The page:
They don't build ships like this anymore. And as her passengers know, the Holland America Line was recently purchased by the Carnival Cruise Line, the same company that has built ships with names like Ecstasy and Imagination and that is currently building the largest pleasure ship in history to accommodate 4,000 passengers at once. Everyone thought the Rotterdam's end had arrived. But a company representative came out and nosed around, and rather liked the vessel. So her demise was not imminent.

One almost feels relief among the 500 septuagenarians and octogenarians aboard for this fact. One feels that they, as well as you, want this era to continue just a little longer.

This ship sails out of the past with a certain conception of service. The size of the crew on this journey reflects a now outdated method of running civilization. The old method was to put a human hand on every wheel, at every task, in every phase of operation-human beings creating an atmosphere for other human beings. As I write in the Lido Restaurant, on the Promenade deck aft, three waiters stand idle near me, not far from the bar where until five minutes ago several more waiters and a bartender waited. They are at every turn obliging, ingratiating, accommodating, indulgent.

We have a room steward to make over our room twice a day. We have a floor steward to oversee his actions. We have sweepers and squeegiers and housekeeping staff innumerable. There are 79 people just on the kitchen staff. When we sit to eat, a wine steward pours the wine, several waiters attend us.

The staterooms receive their daytime cleaning sometime around 1 p.m.: beds made, mail delivered, clutter straightened. In the early evening the stewards strike again, turning down the bed clothes, putting a chocolate on the pillow, and such notices as might be needed. Usually these notices are reminders to set clocks and watches back an hour, the ship having crossed another time zone. Six of our seven days at sea will have 25 hours in them.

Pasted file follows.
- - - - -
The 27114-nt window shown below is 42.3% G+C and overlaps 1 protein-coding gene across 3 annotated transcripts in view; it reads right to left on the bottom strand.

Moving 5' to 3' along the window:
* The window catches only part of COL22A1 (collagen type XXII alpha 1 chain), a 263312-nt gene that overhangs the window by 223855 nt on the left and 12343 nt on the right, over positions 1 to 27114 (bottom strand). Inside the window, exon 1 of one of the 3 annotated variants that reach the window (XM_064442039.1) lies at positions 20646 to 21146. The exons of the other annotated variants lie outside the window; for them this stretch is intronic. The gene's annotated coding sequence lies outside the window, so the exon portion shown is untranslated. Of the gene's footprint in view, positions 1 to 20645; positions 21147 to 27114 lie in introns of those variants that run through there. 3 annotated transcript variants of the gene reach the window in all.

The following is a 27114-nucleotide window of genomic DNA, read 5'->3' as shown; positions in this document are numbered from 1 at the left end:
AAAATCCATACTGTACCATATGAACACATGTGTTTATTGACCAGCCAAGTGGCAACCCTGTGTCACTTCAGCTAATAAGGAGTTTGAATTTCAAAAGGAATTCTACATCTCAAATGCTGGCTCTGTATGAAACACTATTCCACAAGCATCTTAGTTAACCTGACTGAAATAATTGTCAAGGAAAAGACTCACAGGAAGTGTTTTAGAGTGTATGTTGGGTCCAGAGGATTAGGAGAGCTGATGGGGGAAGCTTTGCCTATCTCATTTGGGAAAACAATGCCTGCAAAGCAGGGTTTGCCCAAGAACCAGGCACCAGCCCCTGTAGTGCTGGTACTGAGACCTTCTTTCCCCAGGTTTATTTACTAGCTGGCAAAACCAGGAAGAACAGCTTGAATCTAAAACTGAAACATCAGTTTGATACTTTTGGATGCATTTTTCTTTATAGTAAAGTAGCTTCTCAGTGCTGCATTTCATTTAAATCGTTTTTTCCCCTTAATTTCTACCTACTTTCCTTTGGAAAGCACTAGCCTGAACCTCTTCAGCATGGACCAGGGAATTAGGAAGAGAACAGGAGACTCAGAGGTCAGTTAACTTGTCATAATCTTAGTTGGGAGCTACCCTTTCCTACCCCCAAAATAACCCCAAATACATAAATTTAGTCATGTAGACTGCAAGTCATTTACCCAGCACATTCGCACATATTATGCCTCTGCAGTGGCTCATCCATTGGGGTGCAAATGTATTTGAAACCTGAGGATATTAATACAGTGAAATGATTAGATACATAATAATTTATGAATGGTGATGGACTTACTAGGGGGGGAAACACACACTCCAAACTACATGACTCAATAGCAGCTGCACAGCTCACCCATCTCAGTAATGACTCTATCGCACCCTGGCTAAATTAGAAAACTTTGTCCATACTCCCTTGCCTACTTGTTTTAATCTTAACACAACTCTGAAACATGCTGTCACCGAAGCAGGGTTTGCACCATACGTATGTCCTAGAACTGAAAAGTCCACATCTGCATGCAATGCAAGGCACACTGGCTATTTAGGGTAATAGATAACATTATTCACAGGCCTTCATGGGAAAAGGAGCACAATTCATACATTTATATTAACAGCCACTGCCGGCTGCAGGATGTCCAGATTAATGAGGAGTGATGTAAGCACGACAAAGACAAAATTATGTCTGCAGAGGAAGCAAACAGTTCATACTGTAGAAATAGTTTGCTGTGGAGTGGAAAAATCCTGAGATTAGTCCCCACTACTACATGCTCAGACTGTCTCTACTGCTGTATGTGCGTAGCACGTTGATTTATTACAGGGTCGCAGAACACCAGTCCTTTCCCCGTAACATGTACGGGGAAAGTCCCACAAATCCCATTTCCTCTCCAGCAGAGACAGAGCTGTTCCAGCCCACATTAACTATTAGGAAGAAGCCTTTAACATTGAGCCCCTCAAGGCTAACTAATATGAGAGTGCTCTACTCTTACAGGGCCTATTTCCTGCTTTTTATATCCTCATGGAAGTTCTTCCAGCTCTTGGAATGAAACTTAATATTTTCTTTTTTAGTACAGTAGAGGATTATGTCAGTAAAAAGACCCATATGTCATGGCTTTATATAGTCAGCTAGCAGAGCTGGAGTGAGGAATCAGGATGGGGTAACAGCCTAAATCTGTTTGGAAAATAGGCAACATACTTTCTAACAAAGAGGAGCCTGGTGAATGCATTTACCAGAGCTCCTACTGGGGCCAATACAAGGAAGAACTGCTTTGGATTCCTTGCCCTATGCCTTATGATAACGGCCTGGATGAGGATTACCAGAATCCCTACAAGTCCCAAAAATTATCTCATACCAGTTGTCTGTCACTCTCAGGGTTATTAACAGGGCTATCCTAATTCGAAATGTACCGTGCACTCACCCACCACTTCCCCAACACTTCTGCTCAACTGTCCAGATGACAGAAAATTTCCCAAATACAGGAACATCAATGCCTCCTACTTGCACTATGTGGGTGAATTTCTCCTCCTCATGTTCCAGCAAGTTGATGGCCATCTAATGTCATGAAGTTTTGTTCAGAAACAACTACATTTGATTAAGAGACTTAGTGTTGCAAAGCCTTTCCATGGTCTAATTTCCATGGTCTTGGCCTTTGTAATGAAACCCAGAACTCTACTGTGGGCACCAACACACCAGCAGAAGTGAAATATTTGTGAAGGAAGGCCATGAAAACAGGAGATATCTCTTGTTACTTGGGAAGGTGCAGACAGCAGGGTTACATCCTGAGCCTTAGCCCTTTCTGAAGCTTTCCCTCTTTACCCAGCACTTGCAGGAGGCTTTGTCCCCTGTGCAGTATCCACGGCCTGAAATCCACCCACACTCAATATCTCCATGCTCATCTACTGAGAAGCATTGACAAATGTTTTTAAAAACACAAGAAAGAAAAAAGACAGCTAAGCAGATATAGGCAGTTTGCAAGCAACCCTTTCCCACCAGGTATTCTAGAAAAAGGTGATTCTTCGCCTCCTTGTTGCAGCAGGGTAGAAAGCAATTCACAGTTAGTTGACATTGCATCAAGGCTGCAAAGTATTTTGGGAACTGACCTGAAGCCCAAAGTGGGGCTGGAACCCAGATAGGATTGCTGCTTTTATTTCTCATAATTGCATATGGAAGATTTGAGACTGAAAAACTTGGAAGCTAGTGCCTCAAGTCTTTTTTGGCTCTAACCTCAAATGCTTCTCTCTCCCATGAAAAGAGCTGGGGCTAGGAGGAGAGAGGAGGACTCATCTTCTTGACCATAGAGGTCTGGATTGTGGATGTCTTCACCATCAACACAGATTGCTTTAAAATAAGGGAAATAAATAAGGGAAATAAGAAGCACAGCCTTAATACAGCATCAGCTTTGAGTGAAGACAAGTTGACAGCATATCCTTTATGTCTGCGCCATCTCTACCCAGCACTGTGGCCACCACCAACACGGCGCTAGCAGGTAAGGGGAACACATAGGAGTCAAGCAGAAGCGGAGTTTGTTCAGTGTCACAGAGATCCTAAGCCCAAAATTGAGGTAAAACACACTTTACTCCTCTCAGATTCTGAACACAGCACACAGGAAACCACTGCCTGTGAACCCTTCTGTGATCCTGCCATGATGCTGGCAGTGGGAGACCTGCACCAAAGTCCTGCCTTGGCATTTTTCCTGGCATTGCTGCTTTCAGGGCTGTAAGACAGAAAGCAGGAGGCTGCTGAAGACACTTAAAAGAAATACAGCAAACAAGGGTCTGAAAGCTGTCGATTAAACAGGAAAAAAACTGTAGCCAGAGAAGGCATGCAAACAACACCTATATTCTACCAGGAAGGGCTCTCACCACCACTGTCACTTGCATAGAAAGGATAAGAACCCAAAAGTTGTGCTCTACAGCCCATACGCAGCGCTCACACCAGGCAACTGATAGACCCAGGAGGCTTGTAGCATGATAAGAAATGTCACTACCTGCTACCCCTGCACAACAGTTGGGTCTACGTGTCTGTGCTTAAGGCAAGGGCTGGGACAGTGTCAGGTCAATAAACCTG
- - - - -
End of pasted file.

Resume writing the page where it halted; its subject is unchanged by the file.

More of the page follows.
There are shoe-shine, manicure and fitness people waiting to serve me, also a doctor, several shopkeepers, bartenders, waiters, movie projectionists, actors, comics, video technicians, librarians, chefs, cooks, food servers, sailors. We also have a golf pro, a dance troupe, at least a score of big band and lounge musicians, doctors, nurses, casino hosts and dealers, beauticians, travel agents, photographers, pool technicians, singers, comedians, shopkeepers including perfume specialists and art dealers, a naval historian or two, a chaplain, a rabbi, a masseuse and a foot masseur.

We have print technicians, administrators, writers and editors aboard to oversee the reception of the daily faxed newsletters. We receive, because we are American, a Comsat version of the New York Times, along with a ship-produced schedule called The Daily News, listing all the events of the day. Other nationalities receive faxed versions of their countries' papers.